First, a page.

In the mid-1990s, a regional communications company launched a billboard advertising campaign that implored people to “Never Stand Still!” The underlying message was that to be successful, you must be perpetually on the go. God forbid you be still! Stillness is for weaklings and has-beens; the new breed of winners are those who are furiously busy and accessible. The ad was essentially saying, If you want to avoid missing out on emerging opportunities, you’ve got to be continually refreshed with up-to-date information, you need “all the news, all the time,” you’ve got to be electronically connected! You’ll be eminently productive to the extent you are permanently interruptible.
In my first book, Right Risk, I point out that “Never Stand Still!” is asinine advice. Standing still is exactly what you should do if you’re facing a major decision or risk. Standing still teaches us composure and poise, and keeps us from getting caught up in a haze of distraction. Stillness brings focus, enabling you to regulate your emotions and discern the right course of action.
The importance of stillness was well described by Oprah Winfrey in an editorial in O Magazine. In running her production company, Harpo, Oprah is pulled in many different directions by many different people. To get centered, she walks into her closet, sits on the floor, and in her words – “goes still as a stone.” She writes, “When I walk out, I am centered on what’s most important and can make decisions based on what’s right for me–not on what everyone else wants or needs. I’ve learned that the more stressful and chaotic things are on the outside, the calmer you need to be on the inside.”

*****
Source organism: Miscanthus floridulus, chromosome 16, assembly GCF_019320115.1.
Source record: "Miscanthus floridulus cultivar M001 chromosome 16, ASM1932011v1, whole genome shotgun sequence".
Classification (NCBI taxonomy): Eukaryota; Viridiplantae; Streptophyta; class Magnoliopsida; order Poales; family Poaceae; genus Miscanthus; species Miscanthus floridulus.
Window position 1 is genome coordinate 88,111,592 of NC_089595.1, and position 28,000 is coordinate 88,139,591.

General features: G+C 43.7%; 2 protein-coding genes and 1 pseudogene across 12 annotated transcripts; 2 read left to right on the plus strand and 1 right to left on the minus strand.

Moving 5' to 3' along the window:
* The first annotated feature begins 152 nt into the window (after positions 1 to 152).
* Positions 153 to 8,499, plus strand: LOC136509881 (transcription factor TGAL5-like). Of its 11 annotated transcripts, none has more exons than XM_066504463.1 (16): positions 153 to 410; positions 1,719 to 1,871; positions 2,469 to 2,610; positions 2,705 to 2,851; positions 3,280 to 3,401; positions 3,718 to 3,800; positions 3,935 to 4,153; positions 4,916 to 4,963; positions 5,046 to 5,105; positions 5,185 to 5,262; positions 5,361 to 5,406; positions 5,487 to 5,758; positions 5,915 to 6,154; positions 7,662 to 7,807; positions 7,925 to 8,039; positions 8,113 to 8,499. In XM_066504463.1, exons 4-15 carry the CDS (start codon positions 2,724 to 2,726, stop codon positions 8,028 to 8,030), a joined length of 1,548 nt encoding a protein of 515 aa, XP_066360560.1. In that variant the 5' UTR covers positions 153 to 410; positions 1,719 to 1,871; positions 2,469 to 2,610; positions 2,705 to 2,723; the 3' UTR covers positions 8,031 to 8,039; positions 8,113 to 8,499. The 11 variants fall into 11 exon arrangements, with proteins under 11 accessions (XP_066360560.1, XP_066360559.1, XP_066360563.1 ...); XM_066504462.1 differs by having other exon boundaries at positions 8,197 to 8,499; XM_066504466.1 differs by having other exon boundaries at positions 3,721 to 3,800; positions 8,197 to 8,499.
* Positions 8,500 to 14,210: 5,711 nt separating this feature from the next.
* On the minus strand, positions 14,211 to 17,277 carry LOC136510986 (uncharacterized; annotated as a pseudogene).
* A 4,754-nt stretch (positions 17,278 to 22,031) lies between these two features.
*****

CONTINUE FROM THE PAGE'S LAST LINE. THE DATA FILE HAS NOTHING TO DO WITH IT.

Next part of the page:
The French mathematician Blaise Pascal famously said that all of man’s problems stem from being unable to sit alone quietly in a room. Those words are more relevant today than they were in his time. We seem to have lost the ability to saunter, to carry on a lingering conversation, to kick back and relax. Instead, anxiety and worry are talked about with pride. With a good deal of self-importance, business people often refer to “what keeps them awake at night,” as if stress-induced insomnia were an essential factor in professional success. Busyness has become the defining preoccupation of our age. The only quiet moment we seem to get is in that brief interlude in the morning while we are waiting for our computer to boot up. We seem hell-bent on keeping ourselves distracted. We crank up the radio volume in our car, unwind with “comfort TV” at home, cut deals on our cell phone at the playground and spoon-feed our minds with Internet junk food everywhere we can. We work harder and harder to buy more and more laborsaving devices. And the more we acquire, the unhappier we seem to get. For as much as our cell phones, emails, social media, and tablets have put us in touch with others, they have put us way out of touch with ourselves.
The problem with the boundary-less world is just that – we have no boundaries. We allow the world in with no filter to help us decide the relative importance of each new bit of information. When everything is urgent, all things get trivialized.
Henry David Thoreau writes in his final book, Walking, that this kind of undisciplined results in more than just mental laziness. It can permanently profane how we think so that “all our thoughts shall be tinged with triviality.” A better and healthier approach is to periodically get disconnected from all your electronic tethers so you can hear yourself think. Sometimes, as Thoreau suggests, it’s important to go on long walks just so you can have long, uninterrupted thoughts.
Think back over the past 24 hours. Did you take any time for silence? What might you be able to do to reduce the amount of time you spend looking at a computer screen? How can you incorporate more stillness into your day?